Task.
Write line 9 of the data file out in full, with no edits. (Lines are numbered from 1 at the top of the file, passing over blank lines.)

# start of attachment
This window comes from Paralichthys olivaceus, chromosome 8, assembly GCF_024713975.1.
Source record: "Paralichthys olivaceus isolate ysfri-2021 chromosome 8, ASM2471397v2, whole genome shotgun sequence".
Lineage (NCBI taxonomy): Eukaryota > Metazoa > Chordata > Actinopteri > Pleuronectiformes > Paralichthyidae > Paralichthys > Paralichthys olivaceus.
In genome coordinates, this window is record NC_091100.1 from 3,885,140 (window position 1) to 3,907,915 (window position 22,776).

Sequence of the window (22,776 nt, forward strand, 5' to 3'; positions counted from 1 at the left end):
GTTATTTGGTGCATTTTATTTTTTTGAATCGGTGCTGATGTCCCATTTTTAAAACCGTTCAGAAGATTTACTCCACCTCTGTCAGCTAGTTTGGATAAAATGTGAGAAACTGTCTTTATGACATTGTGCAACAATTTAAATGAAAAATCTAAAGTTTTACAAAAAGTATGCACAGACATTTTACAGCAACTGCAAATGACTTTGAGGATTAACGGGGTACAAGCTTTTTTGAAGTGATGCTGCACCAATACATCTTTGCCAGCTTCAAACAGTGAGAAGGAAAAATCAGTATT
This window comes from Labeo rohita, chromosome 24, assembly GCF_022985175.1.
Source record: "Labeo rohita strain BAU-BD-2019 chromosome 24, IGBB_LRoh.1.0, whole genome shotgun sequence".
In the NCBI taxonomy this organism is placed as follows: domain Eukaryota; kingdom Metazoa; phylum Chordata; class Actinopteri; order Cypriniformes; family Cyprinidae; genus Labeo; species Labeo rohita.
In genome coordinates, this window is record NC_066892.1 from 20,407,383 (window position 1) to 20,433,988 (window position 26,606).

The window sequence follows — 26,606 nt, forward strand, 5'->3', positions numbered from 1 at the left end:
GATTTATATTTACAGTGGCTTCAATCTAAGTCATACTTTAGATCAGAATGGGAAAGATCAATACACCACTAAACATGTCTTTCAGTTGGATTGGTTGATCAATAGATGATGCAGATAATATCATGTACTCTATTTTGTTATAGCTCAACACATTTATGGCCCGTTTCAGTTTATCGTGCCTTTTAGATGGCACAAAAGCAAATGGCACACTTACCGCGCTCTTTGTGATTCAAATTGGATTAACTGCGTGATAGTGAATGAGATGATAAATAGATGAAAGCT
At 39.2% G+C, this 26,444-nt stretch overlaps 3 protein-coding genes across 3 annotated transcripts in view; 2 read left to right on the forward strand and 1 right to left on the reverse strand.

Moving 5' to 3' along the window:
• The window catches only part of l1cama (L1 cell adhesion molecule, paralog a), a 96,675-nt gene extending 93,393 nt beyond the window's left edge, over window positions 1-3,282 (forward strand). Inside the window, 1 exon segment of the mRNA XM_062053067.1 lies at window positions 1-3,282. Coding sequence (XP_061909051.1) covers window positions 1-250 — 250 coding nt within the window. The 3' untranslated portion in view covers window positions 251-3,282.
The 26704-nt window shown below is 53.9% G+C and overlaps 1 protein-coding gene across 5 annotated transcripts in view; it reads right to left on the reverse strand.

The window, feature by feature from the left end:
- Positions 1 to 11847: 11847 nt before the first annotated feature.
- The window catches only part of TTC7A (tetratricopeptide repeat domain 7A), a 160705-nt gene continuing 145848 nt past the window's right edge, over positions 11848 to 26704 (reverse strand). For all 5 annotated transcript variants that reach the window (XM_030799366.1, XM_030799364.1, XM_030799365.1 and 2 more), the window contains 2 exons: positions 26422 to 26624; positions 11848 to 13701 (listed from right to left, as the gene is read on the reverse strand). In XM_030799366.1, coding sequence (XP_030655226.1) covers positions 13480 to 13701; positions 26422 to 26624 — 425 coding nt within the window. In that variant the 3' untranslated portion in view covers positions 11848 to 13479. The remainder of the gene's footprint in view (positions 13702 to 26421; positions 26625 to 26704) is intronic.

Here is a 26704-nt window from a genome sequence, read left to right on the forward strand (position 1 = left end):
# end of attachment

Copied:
In the NCBI taxonomy this organism is placed as follows: domain Eukaryota; kingdom Metazoa; phylum Chordata; class Actinopteri; order Cypriniformes; family Cyprinidae; genus Labeo; species Labeo rohita.